My problem with DIY is one of time and skill. I'd rather pay to have it done because for me, pretty much everytime I have done DIY projects the same thing happens, I get it done, it costs more than I originally thought in parts, and, it just doesn't work as well as the "store bought" version. This has happened to me with electronic drums, astronomy equipment, and DIY TV antennas (and I still don't stop trying). In the end, I would rather spend the time looking through the telescope rather than building it. (I have three little children at home and I barely have time to use my telescopes, let alone build them.)

As for used, that opens up an entirely different discussion, such as, how much is a used 10" GSO dob and used bino's?

If one limits the discussion to new, manufactured (not DIY) items, JMI's 6" bino telescope is 3K and doesn't offer the aperture of a single 10" scope. I am also surprised that you know of a custom builder who would agree to put together an 8" bino scope with rotating cages for under $1500 including parts and labor.

Having sufficiently defended my original premise, I admire your enthusiasm and agree 1000% that an 8" binoscope would offer a tremendous improvement over a bino'd single 10" scope in light grasp, field of view, and general awesomeness, (although portability and ease of use would be better with the single 10".)

I also would LOVE to look through an 8" binoscope, and your buy two GSO dobsonians and join them scenario almost lured me into the DIY morass in the past, but again, I knew I simply didn't have the time to do it justice.

Good luck on your project and enjoy!

Peter T.


Actually Peter, I agree with you on all points. I decided an already built 17.5" + BV would fit the bill for me. I work 5-6 12 hour shifts per week and barely manage to observe, much less ATM. At some point I may decide to dabble in it, at which point the 8" binoscope seems appealling, or maybe find a used twin to my 12.5" Discovery and cobble one together out of that.

The advantages I see to 17.5" + BV over twin 12.5" are: 1) a bit more light grasp than twin 12.5", 2) the option of monoviewing with a single EP fed from the whole 17.5", 3)the intrinsic resolution of the 17.5", 4) portability 5)wait time...

I contemplate a second, shorter set of truss poles to eliminate the 2x corrector.

I'd find it interesting to compare views between 17.5 + BV compared to twin 12.5 at equal mag and then again at equal exit pupil. I submit it'd be too close to call. With a pair of 31NT5 the twin 12.5 does things the 17.5 + BV can't, but then the 17.5 with one EP goes a bit deeper and a bit fainter.

#16 jonheradas

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Posted 15 November 2012 - 11:00 PM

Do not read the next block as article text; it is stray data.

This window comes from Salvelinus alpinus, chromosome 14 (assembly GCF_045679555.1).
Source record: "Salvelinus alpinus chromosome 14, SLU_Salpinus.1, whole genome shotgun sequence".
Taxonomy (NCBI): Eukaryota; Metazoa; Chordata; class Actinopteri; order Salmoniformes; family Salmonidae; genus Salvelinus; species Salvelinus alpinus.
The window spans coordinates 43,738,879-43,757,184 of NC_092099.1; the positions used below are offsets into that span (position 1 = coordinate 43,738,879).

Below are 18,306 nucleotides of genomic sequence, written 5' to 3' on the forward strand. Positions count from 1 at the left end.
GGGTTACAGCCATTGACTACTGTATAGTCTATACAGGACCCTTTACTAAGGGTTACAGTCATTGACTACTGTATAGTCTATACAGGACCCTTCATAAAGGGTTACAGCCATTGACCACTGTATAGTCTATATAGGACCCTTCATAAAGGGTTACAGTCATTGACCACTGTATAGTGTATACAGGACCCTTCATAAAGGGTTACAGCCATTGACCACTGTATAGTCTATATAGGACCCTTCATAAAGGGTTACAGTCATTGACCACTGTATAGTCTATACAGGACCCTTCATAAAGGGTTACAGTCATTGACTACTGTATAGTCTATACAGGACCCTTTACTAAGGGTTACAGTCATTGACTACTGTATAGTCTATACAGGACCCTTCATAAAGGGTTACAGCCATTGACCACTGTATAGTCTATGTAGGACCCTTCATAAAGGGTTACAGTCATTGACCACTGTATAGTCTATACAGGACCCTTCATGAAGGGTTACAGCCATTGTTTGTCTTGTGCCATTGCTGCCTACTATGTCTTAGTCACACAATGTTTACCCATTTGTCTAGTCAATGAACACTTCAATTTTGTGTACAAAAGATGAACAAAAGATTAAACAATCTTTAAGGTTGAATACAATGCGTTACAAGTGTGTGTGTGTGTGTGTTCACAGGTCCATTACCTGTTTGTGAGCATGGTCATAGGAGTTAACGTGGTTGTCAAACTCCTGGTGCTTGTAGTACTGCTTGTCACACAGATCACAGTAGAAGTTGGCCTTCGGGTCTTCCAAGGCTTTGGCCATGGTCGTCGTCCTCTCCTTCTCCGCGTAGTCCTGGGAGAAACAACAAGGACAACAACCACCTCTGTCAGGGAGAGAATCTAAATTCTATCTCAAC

After years of using simple Nikon 7x35 binoculars for portable sky watching, I decided to spend some reasonable money after some basic research and came up with a TV 76mm APO, TV binovuers and I started with TV 8x24 EP's which I am adding to with a sets of TV 2.5mm Nagler T6's, 11mm NT6's and 22mm panoptics. ( I worked for some time in industry, and education; but, coming from an extended family of autoworkers for 3 generations, I appreciate keeping our jobs at home and supporting optics and accessories made in America, and if possible, Canada...meaning anywhere in NA, I just happen to be a Canuk) Lest I digress too far outa focus.....

I had a 20 minute window of opportunity to aim my rig NE at that bright spot in the sky I knew had to be a planet and called over my wife to inspect Jupiter with its apparent banding and its moon just peeking out of the 2 o'clock position....all done with a modicum of awe and a pleasant adrenal rush... my first light !

Looking forwards to years of healthy, fascination with the night sky - running from clouds and setting up quickly!

I think binos are for me, and it appears from the extent of detailed commentary and equipment-- I have alot to learn and experiment with....I have a little technical savy being a tech math person at college and in metal work/fabrication which I have used in micro machining watch and clocks...Now retired after 38 years and looking to use some skills, advice and direction from whoever and wherever to accomplish this end. Clear Skies !

#17 panhard

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Posted 15 November 2012 - 11:36 PM

Welcome to our site John. :band: :band: :band: :grouphug: :grouphug: :flexible: :dob:I am glad to see another Canuck here. We are almost neighbours. I am from downtown Markham. :grin:

#18 George Methvin

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Posted 16 November 2012 - 08:32 AM

Hi John welcome to bino-viewing it is really a great way to view the planets. I use my WO bino on my wonderful Meade 10 LX200 SCT classic and the view are great. Some day I would like to move up to a Mark v binoviewers but for now my views through my WO are very very good.